The number of first-time filers for unemployment benefits rose more than expected last week to 408,000.
NEW YORK (CNNMoney) -- The number of first-time filers for unemployment benefits rose more than expected last week and jumped back above the key 400,000 level, signaling that the job market remains stuck in the mud.
There were 408,000 initial unemployment claims filed in the week ended Aug. 13, the Labor Department said Thursday, up 9,000 from an upwardly revised 399,000 the prior week.
The figure was higher economists' forecasts for 400,000, according to consensus estimates from Briefing.com.
Initial claims have sat above 400,000 for the last 18 out of 19 weeks. The trend began at the start of April, when high oil prices, bad weather and Japan's tsunami were weighing on businesses.
Claims barely broke below that level for the first time earlier this month, a welcome sign amid increasing concerns about an economic slowdown, only to jump right back in the latest week.
While the drop below 400,000 was a positive sign, Wells Fargo economic analyst Tim Quinlan said it is still encouraging to see that claims didn't swing too far above the significant mark in the latest week.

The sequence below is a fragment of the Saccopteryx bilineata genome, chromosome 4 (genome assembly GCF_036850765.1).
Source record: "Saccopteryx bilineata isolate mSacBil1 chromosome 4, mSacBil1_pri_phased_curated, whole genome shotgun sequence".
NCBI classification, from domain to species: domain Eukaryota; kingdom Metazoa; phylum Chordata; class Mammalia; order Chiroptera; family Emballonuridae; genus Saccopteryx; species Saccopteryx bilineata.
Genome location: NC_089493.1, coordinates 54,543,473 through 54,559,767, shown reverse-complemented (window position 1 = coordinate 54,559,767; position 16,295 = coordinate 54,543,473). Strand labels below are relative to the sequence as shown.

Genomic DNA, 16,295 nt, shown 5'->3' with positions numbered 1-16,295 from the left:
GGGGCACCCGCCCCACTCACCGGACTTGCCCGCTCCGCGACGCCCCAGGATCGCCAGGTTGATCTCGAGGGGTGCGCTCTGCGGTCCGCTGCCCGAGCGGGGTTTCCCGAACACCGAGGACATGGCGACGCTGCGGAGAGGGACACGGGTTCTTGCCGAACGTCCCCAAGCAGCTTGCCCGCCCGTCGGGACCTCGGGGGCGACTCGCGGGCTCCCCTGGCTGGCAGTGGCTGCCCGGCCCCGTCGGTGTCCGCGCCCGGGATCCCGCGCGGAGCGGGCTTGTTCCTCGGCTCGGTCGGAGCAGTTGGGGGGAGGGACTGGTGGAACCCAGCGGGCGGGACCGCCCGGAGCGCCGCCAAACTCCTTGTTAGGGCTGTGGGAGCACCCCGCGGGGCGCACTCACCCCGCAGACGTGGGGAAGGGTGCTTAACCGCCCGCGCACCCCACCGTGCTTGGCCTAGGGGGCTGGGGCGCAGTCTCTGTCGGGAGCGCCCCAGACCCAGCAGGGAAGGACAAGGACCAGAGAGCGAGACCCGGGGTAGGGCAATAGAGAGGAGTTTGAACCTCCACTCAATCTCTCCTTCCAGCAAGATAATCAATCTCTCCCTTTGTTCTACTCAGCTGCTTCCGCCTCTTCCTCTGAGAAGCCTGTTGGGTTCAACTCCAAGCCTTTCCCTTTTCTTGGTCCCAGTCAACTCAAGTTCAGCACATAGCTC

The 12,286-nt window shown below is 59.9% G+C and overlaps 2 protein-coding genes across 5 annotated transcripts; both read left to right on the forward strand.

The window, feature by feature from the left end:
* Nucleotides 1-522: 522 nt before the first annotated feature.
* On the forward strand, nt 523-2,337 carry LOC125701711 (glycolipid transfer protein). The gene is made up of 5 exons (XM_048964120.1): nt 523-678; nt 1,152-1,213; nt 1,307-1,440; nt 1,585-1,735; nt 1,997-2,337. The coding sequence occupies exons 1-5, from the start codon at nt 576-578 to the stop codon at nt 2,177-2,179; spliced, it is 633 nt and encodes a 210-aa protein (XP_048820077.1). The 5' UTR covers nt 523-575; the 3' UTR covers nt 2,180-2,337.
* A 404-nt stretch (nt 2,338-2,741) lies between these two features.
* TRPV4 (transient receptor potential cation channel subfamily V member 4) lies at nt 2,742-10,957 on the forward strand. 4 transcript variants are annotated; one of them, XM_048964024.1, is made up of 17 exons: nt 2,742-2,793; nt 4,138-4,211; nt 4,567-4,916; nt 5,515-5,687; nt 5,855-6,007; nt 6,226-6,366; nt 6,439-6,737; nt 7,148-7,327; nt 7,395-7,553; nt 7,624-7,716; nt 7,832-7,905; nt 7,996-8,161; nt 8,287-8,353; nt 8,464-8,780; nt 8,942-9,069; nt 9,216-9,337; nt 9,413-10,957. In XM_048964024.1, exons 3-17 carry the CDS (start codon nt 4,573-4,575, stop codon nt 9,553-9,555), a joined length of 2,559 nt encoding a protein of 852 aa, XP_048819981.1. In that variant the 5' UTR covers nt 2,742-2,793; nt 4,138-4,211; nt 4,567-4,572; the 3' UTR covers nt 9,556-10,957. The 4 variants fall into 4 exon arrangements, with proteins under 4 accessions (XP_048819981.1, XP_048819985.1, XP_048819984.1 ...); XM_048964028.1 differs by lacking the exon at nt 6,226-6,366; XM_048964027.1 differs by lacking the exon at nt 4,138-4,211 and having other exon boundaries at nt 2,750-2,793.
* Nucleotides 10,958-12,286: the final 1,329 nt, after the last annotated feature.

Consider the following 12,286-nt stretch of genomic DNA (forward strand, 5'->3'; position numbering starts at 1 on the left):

Still, for sustainable job growth and a lower unemployment rate, Quinlan said claims to need break into the 300,000 level and hold there consistently.
Quinlan said he expects claims could experience a drop-off soon, especially as car manufacturers return from their seasonal summer shutdown periods.
Because of the the supply disruptions resulting from the earthquake in Japan, Quinlan said most auto factories started their retooling shutdowns earlier in the year, and should be back online sooner than normal.
Overall, the four-week moving average of initial claims -- calculated to smooth out volatility -- fell by 3,500 to 402,500 in the latest week.
Continuing claims -- which include people filing for the second week of benefits or more -- increased by 7,000 to 3,695,000 in the week ended Aug 6, the most recent data available. That was more than economists' forecasts for 3,698,000.
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